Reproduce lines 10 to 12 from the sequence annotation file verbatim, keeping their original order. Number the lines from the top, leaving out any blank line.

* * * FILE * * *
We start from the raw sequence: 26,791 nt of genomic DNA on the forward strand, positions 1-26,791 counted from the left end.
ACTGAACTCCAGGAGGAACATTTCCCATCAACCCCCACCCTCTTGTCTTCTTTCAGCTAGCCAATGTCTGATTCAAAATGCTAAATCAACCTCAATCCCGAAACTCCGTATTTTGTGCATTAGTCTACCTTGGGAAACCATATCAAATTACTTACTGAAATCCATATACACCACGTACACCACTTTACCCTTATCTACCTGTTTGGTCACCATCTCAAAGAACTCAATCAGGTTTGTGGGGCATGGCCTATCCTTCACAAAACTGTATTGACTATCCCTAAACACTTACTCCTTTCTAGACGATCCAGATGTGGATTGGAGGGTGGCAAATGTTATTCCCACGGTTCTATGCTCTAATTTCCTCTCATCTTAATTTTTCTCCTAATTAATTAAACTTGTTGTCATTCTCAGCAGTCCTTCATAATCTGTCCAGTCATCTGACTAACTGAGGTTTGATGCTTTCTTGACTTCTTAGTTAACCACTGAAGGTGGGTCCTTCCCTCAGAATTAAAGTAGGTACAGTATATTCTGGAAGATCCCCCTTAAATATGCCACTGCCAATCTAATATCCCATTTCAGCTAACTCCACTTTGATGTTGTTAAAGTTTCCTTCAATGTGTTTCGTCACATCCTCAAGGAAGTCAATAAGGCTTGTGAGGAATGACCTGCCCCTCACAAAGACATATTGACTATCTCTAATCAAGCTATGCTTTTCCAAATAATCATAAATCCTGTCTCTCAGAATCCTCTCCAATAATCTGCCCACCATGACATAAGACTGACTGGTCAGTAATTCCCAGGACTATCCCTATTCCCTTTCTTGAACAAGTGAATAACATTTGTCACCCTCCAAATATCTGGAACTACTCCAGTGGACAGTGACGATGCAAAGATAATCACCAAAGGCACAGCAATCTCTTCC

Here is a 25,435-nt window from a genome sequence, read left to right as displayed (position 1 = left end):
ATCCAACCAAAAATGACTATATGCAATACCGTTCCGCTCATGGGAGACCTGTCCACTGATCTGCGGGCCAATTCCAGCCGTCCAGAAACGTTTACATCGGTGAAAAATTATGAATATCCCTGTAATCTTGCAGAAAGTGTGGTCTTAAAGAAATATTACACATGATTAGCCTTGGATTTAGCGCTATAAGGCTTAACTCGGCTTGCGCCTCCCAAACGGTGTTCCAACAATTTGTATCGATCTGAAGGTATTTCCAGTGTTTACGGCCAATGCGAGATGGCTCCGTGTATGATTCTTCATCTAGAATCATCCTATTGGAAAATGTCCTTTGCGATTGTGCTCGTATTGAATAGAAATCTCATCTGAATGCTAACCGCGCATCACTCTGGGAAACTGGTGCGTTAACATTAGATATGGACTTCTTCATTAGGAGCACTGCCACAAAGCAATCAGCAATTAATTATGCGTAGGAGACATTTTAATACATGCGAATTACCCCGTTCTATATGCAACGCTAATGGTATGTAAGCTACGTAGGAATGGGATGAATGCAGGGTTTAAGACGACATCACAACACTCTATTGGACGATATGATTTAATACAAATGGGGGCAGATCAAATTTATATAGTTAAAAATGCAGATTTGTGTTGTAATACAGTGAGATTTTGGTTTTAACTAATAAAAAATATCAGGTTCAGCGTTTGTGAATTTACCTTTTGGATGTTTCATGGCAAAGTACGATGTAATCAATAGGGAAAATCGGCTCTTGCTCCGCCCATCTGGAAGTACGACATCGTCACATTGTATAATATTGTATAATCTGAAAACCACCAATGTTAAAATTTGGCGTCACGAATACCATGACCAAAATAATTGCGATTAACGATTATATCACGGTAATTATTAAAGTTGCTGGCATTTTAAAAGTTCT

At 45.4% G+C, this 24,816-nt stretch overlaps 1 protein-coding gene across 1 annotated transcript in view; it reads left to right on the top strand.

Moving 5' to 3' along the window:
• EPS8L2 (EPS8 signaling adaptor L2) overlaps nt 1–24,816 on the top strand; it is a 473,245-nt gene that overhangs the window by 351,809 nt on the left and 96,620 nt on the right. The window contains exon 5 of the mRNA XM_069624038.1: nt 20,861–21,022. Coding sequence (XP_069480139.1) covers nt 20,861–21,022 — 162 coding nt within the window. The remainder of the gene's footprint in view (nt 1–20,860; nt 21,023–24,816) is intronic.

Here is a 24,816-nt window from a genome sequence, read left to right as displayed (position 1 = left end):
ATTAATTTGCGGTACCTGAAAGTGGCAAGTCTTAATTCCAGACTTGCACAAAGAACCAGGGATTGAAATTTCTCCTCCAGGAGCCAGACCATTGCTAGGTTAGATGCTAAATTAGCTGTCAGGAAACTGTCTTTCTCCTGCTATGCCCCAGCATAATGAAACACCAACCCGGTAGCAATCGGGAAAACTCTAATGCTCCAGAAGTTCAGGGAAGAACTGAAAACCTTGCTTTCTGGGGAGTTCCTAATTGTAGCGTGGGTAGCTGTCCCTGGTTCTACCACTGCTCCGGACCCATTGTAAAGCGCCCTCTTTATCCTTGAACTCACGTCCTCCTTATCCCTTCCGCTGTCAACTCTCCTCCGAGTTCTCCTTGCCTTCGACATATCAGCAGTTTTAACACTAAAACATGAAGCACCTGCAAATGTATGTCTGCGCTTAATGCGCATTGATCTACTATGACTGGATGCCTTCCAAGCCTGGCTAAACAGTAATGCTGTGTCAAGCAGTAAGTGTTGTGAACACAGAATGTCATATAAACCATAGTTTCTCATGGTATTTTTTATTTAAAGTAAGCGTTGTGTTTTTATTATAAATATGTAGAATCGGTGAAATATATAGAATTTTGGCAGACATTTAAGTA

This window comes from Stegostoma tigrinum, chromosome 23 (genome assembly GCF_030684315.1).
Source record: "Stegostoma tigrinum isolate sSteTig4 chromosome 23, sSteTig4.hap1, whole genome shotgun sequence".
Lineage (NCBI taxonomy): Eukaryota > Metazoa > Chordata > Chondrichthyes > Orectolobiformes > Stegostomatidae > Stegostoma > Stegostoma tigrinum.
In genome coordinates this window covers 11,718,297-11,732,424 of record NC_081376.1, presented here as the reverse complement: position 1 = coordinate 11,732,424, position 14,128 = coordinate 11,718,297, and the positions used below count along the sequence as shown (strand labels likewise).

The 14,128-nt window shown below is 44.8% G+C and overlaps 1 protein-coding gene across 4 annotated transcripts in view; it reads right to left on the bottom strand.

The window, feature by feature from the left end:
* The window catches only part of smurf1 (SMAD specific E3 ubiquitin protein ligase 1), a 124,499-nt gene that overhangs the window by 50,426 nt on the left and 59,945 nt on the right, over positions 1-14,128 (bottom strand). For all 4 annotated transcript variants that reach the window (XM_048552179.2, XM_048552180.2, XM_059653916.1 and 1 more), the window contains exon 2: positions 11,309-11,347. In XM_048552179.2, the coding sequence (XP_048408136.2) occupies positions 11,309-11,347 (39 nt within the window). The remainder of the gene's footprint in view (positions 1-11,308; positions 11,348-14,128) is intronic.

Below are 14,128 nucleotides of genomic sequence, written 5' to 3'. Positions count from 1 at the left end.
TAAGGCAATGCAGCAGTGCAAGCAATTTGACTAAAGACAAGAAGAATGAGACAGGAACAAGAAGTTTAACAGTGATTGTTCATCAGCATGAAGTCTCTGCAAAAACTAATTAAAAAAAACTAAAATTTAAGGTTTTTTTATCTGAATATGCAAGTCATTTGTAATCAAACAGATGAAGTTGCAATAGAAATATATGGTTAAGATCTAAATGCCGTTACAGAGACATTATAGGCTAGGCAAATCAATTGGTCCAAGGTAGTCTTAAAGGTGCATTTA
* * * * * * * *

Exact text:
This window comes from Stegostoma tigrinum, chromosome 23 (genome assembly GCF_030684315.1).
Source record: "Stegostoma tigrinum isolate sSteTig4 chromosome 23, sSteTig4.hap1, whole genome shotgun sequence".
Lineage (NCBI taxonomy): Eukaryota > Metazoa > Chordata > Chondrichthyes > Orectolobiformes > Stegostomatidae > Stegostoma > Stegostoma tigrinum.